Citigroup ended its third quarter with total assets of $1.93 trillion, unchanged from the third quarter last year. The bank boosted its capital position to $197.3 billion. The Tier-1 Common Ratio rose by 1% point to 12.7%. Under Basel-III conventions, the bank reported a Tier-1 Common Ratio of 8.6%.
For the first nine months of 2012, Citigroup reported revenues of $52.0 billion. Revenues were impacted by one-time losses on the stake in Morgan Stanley Smith Barney and DVA adjustments. The bank reported a net profit of $6.3 billion, or $2.06 per diluted share.
At this rate, the bank could report revenues of $66-$70 billion for 2012. The bank could earn $7-$9 billion, or $2.75 per diluted share at the midpoint of that range.
After Monday's jump, the market values Citigroup at $107 billion. This values the firm at 1.6 times annual revenues, and 13 times annual earnings. Based on Citigroup's tangible book value of $52.70, the market values the firm at 0.7 times its tangible book value.
Currently, Citigroup pays a symbolic quarterly dividend of $0.01 per share, for an annual dividend yield of 0.1%.
Year to date, shares of Citigroup have already risen 40%. Shares quickly advanced from $28 in January to $38 in March. Shares fell back to $25 during the summer months on the back of fears of slower economic growth, and the Eurozone crisis. Shares steadily recovered to $37 at the moment.
After a 10-for-1 stock split, shares have lost over 90% of their value over the past five years. Shareholders have seen extreme dilution of their holdings as a result of the financial crisis. The bank reported a massive net loss of $27.7 billion in 2008. Despite the fact that the company has been profitable since 2010, cumulative profits were not sufficient to make up for the astonishing loss.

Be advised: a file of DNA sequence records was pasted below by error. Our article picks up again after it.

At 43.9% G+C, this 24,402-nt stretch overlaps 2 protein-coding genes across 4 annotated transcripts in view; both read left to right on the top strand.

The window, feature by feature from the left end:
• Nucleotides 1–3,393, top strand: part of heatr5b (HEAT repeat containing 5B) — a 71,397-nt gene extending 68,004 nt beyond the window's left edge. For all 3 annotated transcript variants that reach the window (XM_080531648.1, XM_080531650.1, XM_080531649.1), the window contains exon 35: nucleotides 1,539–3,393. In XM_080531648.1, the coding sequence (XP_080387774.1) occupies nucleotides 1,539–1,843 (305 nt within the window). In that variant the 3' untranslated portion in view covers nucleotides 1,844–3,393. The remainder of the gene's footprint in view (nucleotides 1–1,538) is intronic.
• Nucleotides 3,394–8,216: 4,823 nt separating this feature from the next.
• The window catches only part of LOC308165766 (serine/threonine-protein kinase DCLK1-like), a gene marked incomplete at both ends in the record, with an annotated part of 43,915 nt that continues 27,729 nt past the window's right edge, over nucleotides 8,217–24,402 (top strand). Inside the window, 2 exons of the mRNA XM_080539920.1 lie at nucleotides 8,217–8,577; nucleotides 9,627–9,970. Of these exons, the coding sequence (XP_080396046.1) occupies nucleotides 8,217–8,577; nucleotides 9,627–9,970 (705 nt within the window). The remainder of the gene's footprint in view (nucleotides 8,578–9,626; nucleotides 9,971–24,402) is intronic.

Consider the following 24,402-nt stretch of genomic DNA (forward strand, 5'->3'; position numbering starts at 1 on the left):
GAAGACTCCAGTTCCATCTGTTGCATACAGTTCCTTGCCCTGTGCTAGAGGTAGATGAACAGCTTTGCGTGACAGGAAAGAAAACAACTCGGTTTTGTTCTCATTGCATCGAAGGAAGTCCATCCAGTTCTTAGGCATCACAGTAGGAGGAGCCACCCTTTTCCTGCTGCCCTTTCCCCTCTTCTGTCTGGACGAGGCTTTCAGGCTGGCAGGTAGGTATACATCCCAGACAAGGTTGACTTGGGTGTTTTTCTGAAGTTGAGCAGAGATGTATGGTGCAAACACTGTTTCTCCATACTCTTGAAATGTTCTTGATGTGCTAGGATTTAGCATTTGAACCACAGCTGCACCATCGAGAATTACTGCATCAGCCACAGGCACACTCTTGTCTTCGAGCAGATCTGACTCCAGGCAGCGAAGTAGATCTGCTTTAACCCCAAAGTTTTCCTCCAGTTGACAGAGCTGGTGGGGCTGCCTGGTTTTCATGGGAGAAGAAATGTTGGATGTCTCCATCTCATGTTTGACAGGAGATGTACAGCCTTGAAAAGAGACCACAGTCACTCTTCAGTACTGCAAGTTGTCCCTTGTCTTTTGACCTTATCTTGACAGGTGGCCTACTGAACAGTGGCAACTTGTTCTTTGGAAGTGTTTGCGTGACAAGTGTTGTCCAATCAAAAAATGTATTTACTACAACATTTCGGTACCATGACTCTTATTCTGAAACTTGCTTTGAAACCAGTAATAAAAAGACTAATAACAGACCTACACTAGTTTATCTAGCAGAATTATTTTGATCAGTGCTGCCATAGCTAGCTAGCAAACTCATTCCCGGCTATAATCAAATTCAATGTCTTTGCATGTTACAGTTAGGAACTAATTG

Investors are looking into the future, and are waiting for Citigroup to pay dividends again. The quarterly dividend of a penny at the moment is negligible. Investors are hopeful that the bank managed to boost its Tier-1 Capital ratio under Basel III conventions to 8.6%. As such, many commentators are hopeful that the bank can increase its payout as soon as early in 2013.
A disappointing factor was the $4.7 billion pre-tax loss which the company took on its 49% stake in Morgan Stanley Smith Barney. It was widely anticipated that Citigroup was forced to take a loss on its stake in the business, and investors are happy that the bank is cleaning up, and looking towards the future.
The operational performance during the quarter was solid. The bank demonstrated good expense control, and benefited from improved trading conditions. The $3.7 billion revenues generated in the FICC division came in far ahead of analysts estimates of $3.0 billion. Furthermore, underwriting activity was solid and mortgage activity picked up in the US.
While Citigroup had a decent quarter, It remains my least favorite bank. The bank trades at just 0.7 times tangible book value, a clear sign that investors still don't trust the bank's accounting. If I would like to invest in banks, there are better alternatives. J.P. Morgan's investment banking division has proven its superiority during the financial crisis, while Wells Fargo has excellent traditional banking activities. Furthermore, both banks trade at appealing valuations and pay a decent dividend yield.